Falcon Gas Storage Co. is hoping to get its MoBay Storage Hub project on-line in time for the 2009 hurricane season. However, for that to happen the State of Alabama will have to pick up the pace in granting a lease for three depleted gas reservoirs in state waters north of Dauphin Island.

The state is wrapping up an appraisal of the reservoirs, which is required by state law before the lease can be put out for bid, another legal requirement, Barnett Lawley, Alabama commissioner of conservation and natural resources, told NGI. He said last Wednesday that results of the appraisal could come back in two weeks. Then the lease would be put out for bids for 30 days. After that, bids are opened and the state has up to another 30 days to make a decision.

That means the earliest MoBay Storage might be awarded a lease is mid-November, and it could be as late as the second half of December. In its implementation plan filed with FERC, Falcon, of which MoBay Storage LLC is a subsidiary, has requested a construction start date of Nov. 1, Falcon COO Edmund Knolle told NGI.

“The only thing that the project is waiting on is the storage rights,” Knolle said. “It’s our intention to be in construction by November to meet an in-service date prior to April 1, 2009. Time is of the essence, and we are encouraging the state to expedite the process so this facility can be put into service before the 2009 hurricane season.”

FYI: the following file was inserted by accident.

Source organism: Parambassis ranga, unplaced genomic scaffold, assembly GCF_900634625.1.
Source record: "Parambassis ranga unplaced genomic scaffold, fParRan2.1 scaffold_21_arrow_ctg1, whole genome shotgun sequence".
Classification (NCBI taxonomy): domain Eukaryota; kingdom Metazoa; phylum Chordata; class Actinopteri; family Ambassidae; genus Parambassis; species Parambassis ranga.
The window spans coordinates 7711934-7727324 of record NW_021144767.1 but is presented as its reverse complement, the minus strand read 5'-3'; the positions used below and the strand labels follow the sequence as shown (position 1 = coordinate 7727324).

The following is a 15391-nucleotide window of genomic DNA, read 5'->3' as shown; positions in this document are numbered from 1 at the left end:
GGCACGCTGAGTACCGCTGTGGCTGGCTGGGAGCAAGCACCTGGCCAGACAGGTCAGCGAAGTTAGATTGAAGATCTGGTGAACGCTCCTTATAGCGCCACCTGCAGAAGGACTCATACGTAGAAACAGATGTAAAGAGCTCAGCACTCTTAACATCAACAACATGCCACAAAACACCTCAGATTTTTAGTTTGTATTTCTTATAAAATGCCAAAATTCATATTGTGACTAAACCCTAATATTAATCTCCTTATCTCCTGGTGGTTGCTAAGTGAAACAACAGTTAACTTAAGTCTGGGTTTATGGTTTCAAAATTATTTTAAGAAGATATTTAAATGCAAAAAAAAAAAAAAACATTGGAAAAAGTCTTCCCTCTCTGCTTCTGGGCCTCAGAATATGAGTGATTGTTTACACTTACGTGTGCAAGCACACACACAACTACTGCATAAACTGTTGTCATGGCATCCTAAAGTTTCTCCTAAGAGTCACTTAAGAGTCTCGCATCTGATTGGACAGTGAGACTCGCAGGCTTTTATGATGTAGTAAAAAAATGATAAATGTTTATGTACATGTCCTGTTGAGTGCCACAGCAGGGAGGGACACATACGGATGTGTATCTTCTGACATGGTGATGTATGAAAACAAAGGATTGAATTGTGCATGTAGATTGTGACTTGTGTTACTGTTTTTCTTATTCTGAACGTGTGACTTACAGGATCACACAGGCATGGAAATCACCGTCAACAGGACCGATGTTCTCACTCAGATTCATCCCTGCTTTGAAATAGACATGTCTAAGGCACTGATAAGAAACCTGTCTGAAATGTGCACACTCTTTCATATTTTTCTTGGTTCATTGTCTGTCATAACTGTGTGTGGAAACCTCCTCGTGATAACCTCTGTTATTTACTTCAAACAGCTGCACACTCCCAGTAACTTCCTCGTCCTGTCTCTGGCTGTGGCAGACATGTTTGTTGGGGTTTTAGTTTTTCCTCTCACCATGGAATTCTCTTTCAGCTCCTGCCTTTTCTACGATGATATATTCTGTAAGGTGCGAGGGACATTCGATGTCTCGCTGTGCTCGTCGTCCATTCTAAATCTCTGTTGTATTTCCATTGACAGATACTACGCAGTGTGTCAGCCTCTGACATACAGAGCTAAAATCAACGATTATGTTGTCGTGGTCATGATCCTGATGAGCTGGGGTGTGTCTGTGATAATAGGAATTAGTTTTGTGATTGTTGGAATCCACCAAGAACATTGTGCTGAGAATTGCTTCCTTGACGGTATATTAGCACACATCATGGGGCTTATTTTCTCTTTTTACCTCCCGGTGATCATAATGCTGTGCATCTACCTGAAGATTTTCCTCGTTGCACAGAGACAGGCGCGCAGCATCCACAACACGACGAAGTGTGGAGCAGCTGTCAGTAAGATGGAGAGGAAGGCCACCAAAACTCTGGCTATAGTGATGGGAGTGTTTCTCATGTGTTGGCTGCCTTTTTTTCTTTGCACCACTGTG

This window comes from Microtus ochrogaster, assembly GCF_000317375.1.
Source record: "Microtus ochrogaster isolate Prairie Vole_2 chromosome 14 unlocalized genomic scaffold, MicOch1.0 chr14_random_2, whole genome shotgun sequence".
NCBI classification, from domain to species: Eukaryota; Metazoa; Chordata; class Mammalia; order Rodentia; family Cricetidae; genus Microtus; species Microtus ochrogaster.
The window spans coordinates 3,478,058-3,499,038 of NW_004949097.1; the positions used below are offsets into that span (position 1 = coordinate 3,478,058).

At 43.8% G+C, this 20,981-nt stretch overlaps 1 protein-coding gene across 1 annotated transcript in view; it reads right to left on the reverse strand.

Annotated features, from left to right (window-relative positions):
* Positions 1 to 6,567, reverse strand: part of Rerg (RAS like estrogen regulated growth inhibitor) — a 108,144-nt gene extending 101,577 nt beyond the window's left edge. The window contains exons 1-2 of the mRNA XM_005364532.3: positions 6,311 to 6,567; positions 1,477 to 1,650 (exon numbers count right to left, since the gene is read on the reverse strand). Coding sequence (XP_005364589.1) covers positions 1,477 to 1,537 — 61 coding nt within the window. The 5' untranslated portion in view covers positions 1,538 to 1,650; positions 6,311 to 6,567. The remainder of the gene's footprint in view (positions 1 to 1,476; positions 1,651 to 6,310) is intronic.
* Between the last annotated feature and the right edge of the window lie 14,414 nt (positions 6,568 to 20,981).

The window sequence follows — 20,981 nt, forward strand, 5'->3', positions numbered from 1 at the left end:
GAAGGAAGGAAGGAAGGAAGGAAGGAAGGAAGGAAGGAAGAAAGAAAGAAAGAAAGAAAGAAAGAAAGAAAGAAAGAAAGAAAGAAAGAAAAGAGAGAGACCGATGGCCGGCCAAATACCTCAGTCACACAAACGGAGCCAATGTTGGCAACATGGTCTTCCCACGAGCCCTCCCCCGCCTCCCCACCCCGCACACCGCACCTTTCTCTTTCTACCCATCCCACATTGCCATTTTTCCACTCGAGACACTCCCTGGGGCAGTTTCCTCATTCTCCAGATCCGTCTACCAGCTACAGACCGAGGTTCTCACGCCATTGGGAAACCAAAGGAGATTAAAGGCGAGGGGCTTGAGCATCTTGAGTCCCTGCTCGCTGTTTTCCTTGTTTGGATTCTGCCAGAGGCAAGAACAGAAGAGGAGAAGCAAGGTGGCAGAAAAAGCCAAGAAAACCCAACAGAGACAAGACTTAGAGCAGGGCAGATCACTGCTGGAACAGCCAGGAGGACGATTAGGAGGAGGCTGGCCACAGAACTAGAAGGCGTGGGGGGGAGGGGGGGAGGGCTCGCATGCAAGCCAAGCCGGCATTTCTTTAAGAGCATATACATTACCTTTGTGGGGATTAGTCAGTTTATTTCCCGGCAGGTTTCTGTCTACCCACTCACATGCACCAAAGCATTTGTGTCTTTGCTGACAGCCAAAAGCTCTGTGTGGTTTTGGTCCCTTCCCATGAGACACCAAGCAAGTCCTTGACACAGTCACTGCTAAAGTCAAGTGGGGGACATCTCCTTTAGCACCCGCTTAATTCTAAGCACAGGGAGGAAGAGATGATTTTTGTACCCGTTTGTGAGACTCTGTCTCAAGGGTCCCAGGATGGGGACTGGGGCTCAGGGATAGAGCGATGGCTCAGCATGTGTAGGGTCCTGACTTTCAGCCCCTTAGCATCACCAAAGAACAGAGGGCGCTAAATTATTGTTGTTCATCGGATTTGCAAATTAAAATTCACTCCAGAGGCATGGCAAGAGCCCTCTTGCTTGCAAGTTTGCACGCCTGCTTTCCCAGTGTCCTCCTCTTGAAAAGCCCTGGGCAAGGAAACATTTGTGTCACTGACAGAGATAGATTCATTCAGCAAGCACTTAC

MoBay received its certificate under Section 7 of the Natural Gas Act from the Federal Energy Regulatory Commission in January (see NGI, Jan. 8). Air, water and U.S. Army Corps of Engineers permits all have been granted, Knolle said. The lease is the only thing standing in the way, and depending on how the bidding goes, it might become a bigger obstacle.

Asked if he thought there would be bids to lease the reservoirs other than Falcon’s Lawley said, “I would hope so. That’s the best way to establish what the market value is.” Knolle and Falcon maintain that the FERC certificate gives them the right to exercise eminent domain if Falcon is outbid in its quest to lease the reservoirs. Lawley said he doesn’t see it that way.

“I don’t agree…that the FERC permit gives them eminent domain. I can see eminent domain for a pipeline to get product from one place to another…This is a little different, and our attorneys don’t agree with what they’re saying.”

Knolle noted that Falcon is the only entity to hold a FERC certificate or any permits related to the project. “In the unlikely event that, for whatever reason, another party was awarded the storage rights, we would absolutely exercise our right of eminent domain,” he said.

MoBay is slated to provide 50 Bcf of working gas capacity and 1 Bcf/d of injection and withdrawal capacity at Coden, AL. The MoBay header system will provide direct, bi-directional receipt and delivery points with Florida Gas Transmission (FGT) in Zone 3, Gulfstream, Gulf South in Zone 4 and Transco in Zone 4A. Via backhaul or displacement, MoBay shippers will be able to access the expanded Destin system.

MoBay will offer firm and interruptible storage, balancing, wheeling, parking and loaning services at market-based rates. Future receipt points may include the four gas processing plants at Coden (1.3 Bcf/d) and the proposed 1.14 Bcf/d Southeast Supply Header (SESH) project planned to connect with the Gulfstream, FGT, Gulf South, Southern Natural Gas, Columbia Gulf Transmission, CenterPoint Energy Gas Transmission, Texas Eastern Transmission and Tennessee Gas pipelines (see NGI, June 26, 2006).

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